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#1




I want the PMT function to calculate using 360 days not 365
I am using Excel 2002 I am trying to calculate a fixed monthly payment on a
24 month loan. The problem is the bank uses a 360 day basis when they calculate the fixed monthly payment. Excel's PMT formula has a 365 day basis. I have been on the Internet to no avail. I would greatly appreciate anyone's help in solving this problem. 
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#2




try
(Principle * i * (1+i)^n) ) / ((1+i)^n 1) i = period interest rate (annual rate/12) n = number of periods ==== or From Norman Harker PMT = =(PV*(1+RATE)^NPER+FV)/((1+RATE*TYPE)*(((1+RATE)^NPER1)/RATE))  Don Guillett SalesAid Software "amalecki" > wrote in message ... > I am using Excel 2002 I am trying to calculate a fixed monthly payment on a > 24 month loan. The problem is the bank uses a 360 day basis when they > calculate the fixed monthly payment. Excel's PMT formula has a 365 day basis. > I have been on the Internet to no avail. I would greatly appreciate > anyone's help in solving this problem. 
#3




amalecki wrote...
>I am using Excel 2002 I am trying to calculate a fixed monthly payment on a >24 month loan. The problem is the bank uses a 360 day basis when they >calculate the fixed monthly payment. Excel's PMT formula has a 365 day basis. .... If you have 24 identical monthly payments, the only trick is in calculating the *effective* monthly interest rate. That is, whether you use 360, 365 or 366 day years, there are always 12 months in a year. Your effective interest rate is the rate used for compounding, but banks like to quote *nominal* interest rates which are lower than annualized effective interest rates. (Truth in lending?!) Anyway, if your bank quotes nominal interest rates for daily compounding, then what I suspect is that the bank calculates the monthly effective interest rate as (1 + Nominal Rate / 360)^30  1 rather than as (1 + Nominal Rate / 365)^(365/12)  1 For a 6.0% nominal interest rate, the former returns an effective monthly interest rate of 0.5012102% (so an annual effective rate of 6.18312%) while the latter gives 0.5012108% monthly (6.18313% annually). What's the stated interest rate and the ratio of your monthly payment to the loan amount? 
#4




" wrote: > amalecki wrote... > >I am using Excel 2002 I am trying to calculate a fixed monthly payment > on a > >24 month loan. The problem is the bank uses a 360 day basis when they > > >calculate the fixed monthly payment. Excel's PMT formula has a 365 day > basis. > .... > > If you have 24 identical monthly payments, the only trick is in > calculating the *effective* monthly interest rate. That is, whether you > use 360, 365 or 366 day years, there are always 12 months in a year. > Your effective interest rate is the rate used for compounding, but > banks like to quote *nominal* interest rates which are lower than > annualized effective interest rates. (Truth in lending?!) Anyway, if > your bank quotes nominal interest rates for daily compounding, then > what I suspect is that the bank calculates the monthly effective > interest rate as > > (1 + Nominal Rate / 360)^30  1 > > rather than as > > (1 + Nominal Rate / 365)^(365/12)  1 > > For a 6.0% nominal interest rate, the former returns an effective > monthly interest rate of 0.5012102% (so an annual effective rate of > 6.18312%) while the latter gives 0.5012108% monthly (6.18313% > annually). > > What's the stated interest rate and the ratio of your monthly payment > to the loan amount? > amalecki writes: The only interest rate I have from the Bank is 6%; the monthly payment the bank calculated is $9,465.67, based upon a loan amount of $213,402.24. >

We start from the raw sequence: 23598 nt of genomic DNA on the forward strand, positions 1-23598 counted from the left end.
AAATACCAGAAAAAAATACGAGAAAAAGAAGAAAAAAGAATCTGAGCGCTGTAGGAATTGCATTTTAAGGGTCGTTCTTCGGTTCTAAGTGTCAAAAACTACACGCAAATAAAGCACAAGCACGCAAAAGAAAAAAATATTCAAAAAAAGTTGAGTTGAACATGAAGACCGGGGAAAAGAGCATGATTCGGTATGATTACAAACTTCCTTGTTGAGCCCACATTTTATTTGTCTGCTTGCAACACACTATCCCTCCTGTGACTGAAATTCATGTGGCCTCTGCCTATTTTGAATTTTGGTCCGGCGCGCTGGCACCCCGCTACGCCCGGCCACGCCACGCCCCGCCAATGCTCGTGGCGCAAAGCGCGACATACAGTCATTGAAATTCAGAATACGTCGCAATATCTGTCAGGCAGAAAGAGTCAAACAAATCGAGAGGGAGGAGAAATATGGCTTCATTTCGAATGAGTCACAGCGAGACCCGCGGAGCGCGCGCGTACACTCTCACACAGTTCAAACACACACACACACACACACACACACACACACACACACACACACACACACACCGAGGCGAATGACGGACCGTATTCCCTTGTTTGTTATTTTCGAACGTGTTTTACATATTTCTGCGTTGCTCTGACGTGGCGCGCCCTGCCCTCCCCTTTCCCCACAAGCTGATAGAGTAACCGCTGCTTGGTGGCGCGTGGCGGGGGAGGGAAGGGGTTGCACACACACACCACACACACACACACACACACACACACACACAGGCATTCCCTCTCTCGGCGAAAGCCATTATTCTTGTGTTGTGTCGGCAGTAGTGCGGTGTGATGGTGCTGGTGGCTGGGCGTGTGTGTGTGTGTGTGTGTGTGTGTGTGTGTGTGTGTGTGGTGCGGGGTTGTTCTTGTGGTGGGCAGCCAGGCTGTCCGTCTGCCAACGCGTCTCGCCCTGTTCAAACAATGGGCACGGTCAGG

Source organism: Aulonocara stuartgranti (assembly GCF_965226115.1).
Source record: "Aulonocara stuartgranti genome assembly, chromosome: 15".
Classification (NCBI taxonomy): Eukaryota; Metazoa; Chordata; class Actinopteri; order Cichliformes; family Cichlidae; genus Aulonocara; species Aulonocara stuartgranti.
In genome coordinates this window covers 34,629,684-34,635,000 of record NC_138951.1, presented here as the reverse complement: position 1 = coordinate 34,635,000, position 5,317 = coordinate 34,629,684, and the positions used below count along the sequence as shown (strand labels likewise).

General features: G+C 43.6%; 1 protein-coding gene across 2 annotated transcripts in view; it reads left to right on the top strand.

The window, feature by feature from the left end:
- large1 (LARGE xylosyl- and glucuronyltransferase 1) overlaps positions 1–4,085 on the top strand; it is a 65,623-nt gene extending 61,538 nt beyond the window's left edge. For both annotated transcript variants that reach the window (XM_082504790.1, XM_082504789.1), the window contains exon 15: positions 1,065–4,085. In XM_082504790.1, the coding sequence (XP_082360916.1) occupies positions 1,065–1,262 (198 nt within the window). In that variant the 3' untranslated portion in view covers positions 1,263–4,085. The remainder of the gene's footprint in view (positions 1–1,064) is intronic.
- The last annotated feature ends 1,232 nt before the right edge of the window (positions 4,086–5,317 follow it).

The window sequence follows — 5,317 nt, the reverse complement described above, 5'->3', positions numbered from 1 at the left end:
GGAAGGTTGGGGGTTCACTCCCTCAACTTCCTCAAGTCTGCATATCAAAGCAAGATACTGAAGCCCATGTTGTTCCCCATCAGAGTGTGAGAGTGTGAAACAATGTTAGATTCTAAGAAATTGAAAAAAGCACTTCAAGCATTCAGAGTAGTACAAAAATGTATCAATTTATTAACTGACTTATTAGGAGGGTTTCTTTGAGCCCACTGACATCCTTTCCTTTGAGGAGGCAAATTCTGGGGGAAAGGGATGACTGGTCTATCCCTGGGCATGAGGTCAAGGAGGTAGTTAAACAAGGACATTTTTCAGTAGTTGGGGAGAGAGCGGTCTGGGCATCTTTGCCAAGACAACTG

#5




Don,
I tried your equations but to no avail; the Bank is using 6% based upon a 360 day year; the loan amount is $213,402.24; the loan will be paid off after 24 monthly payments; the fixed monthly payment the Bank has calculated is $9,465.67. Thanks amalecki "Don Guillett" wrote: > try > > (Principle * i * (1+i)^n) ) / ((1+i)^n 1) > i = period interest rate (annual rate/12) > n = number of periods > ==== > > or From Norman Harker > > PMT = =(PV*(1+RATE)^NPER+FV)/((1+RATE*TYPE)*(((1+RATE)^NPER1)/RATE)) > >  > Don Guillett > SalesAid Software > > "amalecki" > wrote in message > ... > > I am using Excel 2002 I am trying to calculate a fixed monthly payment on > a > > 24 month loan. The problem is the bank uses a 360 day basis when they > > calculate the fixed monthly payment. Excel's PMT formula has a 365 day > basis. > > I have been on the Internet to no avail. I would greatly appreciate > > anyone's help in solving this problem. > > > 
#6




"amalecki" > wrote...
>The only interest rate I have from the Bank is 6%; the monthly payment the >bank calculated is $9,465.67, based upon a loan amount of $213,402.24. Excel's RATE function, =RATE(24,9465.67,213402.24), gives 0.00506544 as the monthly effective interest rate. That gives an annual effictive interest rate of 0.06250763. 0.00506544/0.06 = 11.84498143, 360/(365/12) = 11.83561644. I have to admit I don't see how the bank comes up with their monthly loan payment. 
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